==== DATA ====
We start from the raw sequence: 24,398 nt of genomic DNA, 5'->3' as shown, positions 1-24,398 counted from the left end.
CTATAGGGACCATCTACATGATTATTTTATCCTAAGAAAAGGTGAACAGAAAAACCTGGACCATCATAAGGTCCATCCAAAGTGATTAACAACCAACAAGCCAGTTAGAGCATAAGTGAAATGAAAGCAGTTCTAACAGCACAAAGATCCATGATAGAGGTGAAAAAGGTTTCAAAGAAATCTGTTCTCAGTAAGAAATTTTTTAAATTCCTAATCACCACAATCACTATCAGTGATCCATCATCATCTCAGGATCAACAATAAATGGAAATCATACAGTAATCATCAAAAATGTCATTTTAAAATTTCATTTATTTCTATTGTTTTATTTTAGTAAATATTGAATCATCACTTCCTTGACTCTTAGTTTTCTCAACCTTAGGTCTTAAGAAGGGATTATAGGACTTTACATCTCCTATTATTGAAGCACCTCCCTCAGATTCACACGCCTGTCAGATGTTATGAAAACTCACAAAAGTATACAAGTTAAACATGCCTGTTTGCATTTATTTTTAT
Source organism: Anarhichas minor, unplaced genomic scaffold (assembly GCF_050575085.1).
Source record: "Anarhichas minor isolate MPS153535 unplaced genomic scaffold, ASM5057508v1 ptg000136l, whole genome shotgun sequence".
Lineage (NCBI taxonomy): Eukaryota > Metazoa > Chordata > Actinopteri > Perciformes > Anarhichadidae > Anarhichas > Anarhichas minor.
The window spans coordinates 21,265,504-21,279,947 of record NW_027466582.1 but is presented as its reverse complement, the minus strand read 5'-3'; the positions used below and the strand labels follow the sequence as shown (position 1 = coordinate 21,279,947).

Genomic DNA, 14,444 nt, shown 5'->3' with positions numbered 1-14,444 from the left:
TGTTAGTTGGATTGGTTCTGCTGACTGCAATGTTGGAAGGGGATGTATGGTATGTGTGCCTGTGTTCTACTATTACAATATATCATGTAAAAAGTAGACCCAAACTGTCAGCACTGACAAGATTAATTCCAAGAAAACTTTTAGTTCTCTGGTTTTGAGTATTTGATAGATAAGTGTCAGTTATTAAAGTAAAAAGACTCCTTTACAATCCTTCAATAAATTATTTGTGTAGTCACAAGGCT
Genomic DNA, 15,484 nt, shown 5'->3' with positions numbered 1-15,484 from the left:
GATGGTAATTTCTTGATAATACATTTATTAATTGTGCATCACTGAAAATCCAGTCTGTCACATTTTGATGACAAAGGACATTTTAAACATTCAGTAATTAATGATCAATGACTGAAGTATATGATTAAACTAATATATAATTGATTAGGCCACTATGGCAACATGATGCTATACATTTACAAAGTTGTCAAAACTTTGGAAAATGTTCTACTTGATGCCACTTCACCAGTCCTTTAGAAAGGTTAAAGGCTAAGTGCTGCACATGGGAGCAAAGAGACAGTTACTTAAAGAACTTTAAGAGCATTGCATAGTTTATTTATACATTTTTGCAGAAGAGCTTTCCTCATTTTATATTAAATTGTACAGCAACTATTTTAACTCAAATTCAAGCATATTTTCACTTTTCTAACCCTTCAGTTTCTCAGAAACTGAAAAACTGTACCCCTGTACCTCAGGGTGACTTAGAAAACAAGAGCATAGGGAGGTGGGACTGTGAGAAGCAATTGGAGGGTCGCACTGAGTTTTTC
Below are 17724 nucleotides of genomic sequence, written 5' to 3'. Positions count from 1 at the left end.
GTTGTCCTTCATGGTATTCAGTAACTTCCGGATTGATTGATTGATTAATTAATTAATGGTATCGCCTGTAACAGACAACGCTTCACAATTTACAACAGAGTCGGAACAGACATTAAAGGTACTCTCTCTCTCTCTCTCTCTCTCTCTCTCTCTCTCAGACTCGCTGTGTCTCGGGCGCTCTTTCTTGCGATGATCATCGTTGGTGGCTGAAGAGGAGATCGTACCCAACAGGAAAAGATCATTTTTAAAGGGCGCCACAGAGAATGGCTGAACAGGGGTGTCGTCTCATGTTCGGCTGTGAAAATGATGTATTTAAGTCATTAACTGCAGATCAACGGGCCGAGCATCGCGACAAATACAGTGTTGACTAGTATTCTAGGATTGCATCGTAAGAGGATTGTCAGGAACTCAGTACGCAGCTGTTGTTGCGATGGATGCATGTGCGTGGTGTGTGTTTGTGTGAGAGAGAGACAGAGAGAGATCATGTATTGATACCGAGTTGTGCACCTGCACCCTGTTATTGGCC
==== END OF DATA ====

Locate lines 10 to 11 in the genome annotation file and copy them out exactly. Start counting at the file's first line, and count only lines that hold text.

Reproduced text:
GATGGTAATTTCTTGATAATACATTTATTAATTGTGCATCACTGAAAATCCAGTCTGTCACATTTTGATGACAAAGGACATTTTAAACATTCAGTAATTAATGATCAATGACTGAAGTATATGATTAAACTAATATATAATTGATTAGGCCACTATGGCAACATGATGCTATACATTTACAAAGTTGTCAAAACTTTGGAAAATGTTCTACTTGATGCCACTTCACCAGTCCTTTAGAAAGGTTAAAGGCTAAGTGCTGCACATGGGAGCAAAGAGACAGTTACTTAAAGAACTTTAAGAGCATTGCATAGTTTATTTATACATTTTTGCAGAAGAGCTTTCCTCATTTTATATTAAATTGTACAGCAACTATTTTAACTCAAATTCAAGCATATTTTCACTTTTCTAACCCTTCAGTTTCTCAGAAACTGAAAAACTGTACCCCTGTACCTCAGGGTGACTTAGAAAACAAGAGCATAGGGAGGTGGGACTGTGAGAAGCAATTGGAGGGTCGCACTGAGTTTTTC
Below are 17724 nucleotides of genomic sequence, written 5' to 3'. Positions count from 1 at the left end.